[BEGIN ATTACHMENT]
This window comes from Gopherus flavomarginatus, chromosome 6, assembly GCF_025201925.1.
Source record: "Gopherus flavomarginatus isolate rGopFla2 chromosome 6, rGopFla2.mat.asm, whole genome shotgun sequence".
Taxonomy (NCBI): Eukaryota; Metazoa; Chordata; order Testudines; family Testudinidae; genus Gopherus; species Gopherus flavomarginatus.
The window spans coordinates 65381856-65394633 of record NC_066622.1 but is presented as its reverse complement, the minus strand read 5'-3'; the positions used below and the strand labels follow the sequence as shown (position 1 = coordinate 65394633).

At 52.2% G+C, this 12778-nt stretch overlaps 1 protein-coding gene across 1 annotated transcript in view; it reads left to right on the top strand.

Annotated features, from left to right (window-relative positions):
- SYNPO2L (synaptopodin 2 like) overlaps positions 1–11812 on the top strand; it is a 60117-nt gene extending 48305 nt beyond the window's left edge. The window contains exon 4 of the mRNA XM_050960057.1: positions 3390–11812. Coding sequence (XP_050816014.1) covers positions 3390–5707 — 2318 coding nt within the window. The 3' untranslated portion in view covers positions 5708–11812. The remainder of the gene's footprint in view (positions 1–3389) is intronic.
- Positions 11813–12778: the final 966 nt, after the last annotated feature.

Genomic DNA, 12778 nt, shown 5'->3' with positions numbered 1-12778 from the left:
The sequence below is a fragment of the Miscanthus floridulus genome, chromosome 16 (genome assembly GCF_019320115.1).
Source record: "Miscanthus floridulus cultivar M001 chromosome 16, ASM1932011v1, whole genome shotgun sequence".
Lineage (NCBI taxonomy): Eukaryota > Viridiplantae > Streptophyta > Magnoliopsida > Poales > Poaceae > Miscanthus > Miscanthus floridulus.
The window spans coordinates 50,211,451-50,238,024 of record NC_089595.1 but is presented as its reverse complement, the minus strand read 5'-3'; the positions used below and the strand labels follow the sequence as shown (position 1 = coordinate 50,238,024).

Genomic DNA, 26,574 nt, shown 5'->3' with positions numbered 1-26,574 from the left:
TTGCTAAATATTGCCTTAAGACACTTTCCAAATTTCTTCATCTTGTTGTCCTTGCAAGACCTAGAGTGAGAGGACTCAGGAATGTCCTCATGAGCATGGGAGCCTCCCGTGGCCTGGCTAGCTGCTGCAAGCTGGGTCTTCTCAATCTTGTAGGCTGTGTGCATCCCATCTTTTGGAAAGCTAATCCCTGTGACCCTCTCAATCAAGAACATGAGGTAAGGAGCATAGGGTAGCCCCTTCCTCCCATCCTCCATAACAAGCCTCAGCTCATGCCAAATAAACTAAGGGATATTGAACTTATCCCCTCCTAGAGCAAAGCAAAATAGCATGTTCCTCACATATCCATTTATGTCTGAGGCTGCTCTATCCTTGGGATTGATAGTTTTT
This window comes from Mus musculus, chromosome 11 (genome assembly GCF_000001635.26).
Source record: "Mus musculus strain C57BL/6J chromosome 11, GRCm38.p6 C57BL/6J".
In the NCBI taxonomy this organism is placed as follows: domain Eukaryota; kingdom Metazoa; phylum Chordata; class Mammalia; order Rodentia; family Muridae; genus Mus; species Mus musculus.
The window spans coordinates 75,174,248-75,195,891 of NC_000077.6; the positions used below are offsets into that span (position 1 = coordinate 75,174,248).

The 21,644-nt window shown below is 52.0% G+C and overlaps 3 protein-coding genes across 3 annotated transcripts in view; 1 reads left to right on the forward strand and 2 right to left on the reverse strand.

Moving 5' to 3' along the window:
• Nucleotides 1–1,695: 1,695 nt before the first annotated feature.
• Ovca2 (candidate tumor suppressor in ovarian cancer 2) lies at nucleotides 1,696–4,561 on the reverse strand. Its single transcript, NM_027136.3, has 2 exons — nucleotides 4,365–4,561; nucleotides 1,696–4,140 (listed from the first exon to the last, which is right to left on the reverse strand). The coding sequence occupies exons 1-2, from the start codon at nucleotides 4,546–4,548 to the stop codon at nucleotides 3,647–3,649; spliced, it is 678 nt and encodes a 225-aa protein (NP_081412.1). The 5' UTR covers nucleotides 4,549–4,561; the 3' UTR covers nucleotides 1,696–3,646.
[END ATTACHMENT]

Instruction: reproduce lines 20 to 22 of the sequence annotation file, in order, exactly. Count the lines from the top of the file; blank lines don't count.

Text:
The 21,644-nt window shown below is 52.0% G+C and overlaps 3 protein-coding genes across 3 annotated transcripts in view; 1 reads left to right on the forward strand and 2 right to left on the reverse strand.

Moving 5' to 3' along the window:
• Nucleotides 1–1,695: 1,695 nt before the first annotated feature.